British Library Sound Archive: Weather

02.07.19 words by Cheryl Tipp

BL_WEATHER.jpg

Selection and mix by Cheryl Tipp, Curator of Wildlife and Environmental Sounds.

From gentle rain falling over Australia’s Iron Range to a gale whipping up the English Channel, this selection of field recordings brings together the sounds of weather from all over the world.

These examples have been drawn from the library’s extensive collection of over 250,000 wildlife and environmental recordings that cover all sound-producing animals and habitats from across the world. Some of these recordings have been digitised as part of Unlocking our Sound Heritage, a major preservation and access project supported by a £9.5 m National Lottery grant.

As ever, many thanks go to all the recordists for agreeing to have their recordings shared on NTS.


Track 1 – 00:00:00 [British Library collection WA 13/008 reference number 210094]

Dawn chorus with rain under tin shed roof, recorded by Jez riley French in Uppsala, Sweden on 11 May 2012

An early morning rain storm takes centre stage in this recording of a springtime dawn chorus. The gentle pitter patter of raindrops falling onto a tin roof is accompanied by the energetic voices of local songbirds welcoming in the new day.


Track 2 – 00:04:44 [British Library collection WA 10/024 reference number 170068]

Creaking tree in gale, recorded by Simon Elliott in Northumberland, England on 27 December 2003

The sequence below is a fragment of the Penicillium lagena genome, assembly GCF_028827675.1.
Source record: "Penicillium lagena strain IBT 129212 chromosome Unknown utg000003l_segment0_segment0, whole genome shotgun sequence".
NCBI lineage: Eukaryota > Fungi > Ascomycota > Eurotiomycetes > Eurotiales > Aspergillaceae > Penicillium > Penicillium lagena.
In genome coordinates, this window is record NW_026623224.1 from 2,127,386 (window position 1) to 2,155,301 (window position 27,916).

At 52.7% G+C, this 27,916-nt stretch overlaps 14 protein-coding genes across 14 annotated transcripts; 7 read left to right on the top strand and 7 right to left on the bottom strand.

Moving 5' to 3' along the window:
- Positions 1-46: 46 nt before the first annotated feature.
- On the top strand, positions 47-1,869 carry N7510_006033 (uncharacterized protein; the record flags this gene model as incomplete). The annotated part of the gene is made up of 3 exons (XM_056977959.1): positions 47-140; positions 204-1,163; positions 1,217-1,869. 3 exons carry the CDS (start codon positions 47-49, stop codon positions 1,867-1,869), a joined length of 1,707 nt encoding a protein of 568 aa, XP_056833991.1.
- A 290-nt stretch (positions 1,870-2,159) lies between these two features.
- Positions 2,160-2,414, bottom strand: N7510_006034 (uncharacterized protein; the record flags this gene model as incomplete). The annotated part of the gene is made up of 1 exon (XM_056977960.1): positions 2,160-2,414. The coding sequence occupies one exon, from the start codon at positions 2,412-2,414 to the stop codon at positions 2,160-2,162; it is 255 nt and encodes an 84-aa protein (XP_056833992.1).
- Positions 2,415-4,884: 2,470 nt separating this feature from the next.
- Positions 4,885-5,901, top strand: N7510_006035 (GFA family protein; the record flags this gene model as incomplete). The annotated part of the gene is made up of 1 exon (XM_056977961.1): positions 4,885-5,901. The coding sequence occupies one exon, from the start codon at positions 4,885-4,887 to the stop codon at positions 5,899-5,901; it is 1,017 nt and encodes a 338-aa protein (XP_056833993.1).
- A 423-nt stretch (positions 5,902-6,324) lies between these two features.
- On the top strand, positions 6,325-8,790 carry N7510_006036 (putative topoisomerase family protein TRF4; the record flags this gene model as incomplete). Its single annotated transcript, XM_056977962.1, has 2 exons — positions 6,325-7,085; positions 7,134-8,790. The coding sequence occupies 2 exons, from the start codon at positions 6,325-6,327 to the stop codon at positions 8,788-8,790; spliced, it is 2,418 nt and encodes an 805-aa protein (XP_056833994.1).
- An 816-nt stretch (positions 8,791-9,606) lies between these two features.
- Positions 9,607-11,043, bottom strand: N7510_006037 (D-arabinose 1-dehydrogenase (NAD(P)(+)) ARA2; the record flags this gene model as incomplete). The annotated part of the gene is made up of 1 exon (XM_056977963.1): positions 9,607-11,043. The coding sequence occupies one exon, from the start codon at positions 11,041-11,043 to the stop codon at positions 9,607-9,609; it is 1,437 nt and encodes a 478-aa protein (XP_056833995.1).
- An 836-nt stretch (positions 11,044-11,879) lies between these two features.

All of us will have seen the havoc that gales can wreak on the landscape, from torn off roofs to uprooted trees. The tree in this recording seems to be faring well despite the unrelenting force of a gale sweeping through the woodland; it creaks and bends but refuses to break.


Track 3 – 00:09:17 [British Library collection WA 09/025 reference number 111375]

Footsteps in snow, recorded by Phil Riddett in Kent, England on 2 February 2009

There's nothing quite like the sound of walking through freshly fallen snow. This particular recording was made in the Kentish village of Knockholt, just before midnight on the 2nd February 2009. This signalled the start of a prolonged period of heavy snowfall that was to see most of the British Isles grind to a halt, forcing schools, railway lines and even airports to close because of the treacherous conditions.


Track 4 – 00:10:46 [British Library collection WA 13/015 reference number 212546, excerpt]

Metal fence in wind and snow, recorded by Peter Toll in Norfolk, England on 11 March 2013

This contact microphone recording was made in the grounds of the ruined mediaeval monastery of St Benet’s, found deep in the Norfolk Broads. The crackle of snowflakes landing on a metal fence create a delicate contrast to the vibrating tones of individual railings moving in the wind.


Track 5 – 00:16:39 [British Library collection WA 13/002 reference number 183618]

Hailstorm, recorded by Richard Beard in London, England on 12 April 2012

The formation of hail occurs when water droplets become trapped in the violent updrafts of thunderstorm clouds. As the droplets are carried ever higher, the water molecules begin to freeze, creating pellets of ice that fall from the sky when their weight becomes too much for the cloud to carry. This particular recording was made in a back garden in North London during the height of the ‘April Showers’ season.


Track 6 – 00:21:21 [British Library collection WA 10/024 reference number 170048]

Wind whistling through door, recorded by Simon Elliott on the Isle of Mull, Scotland on 23 February 2001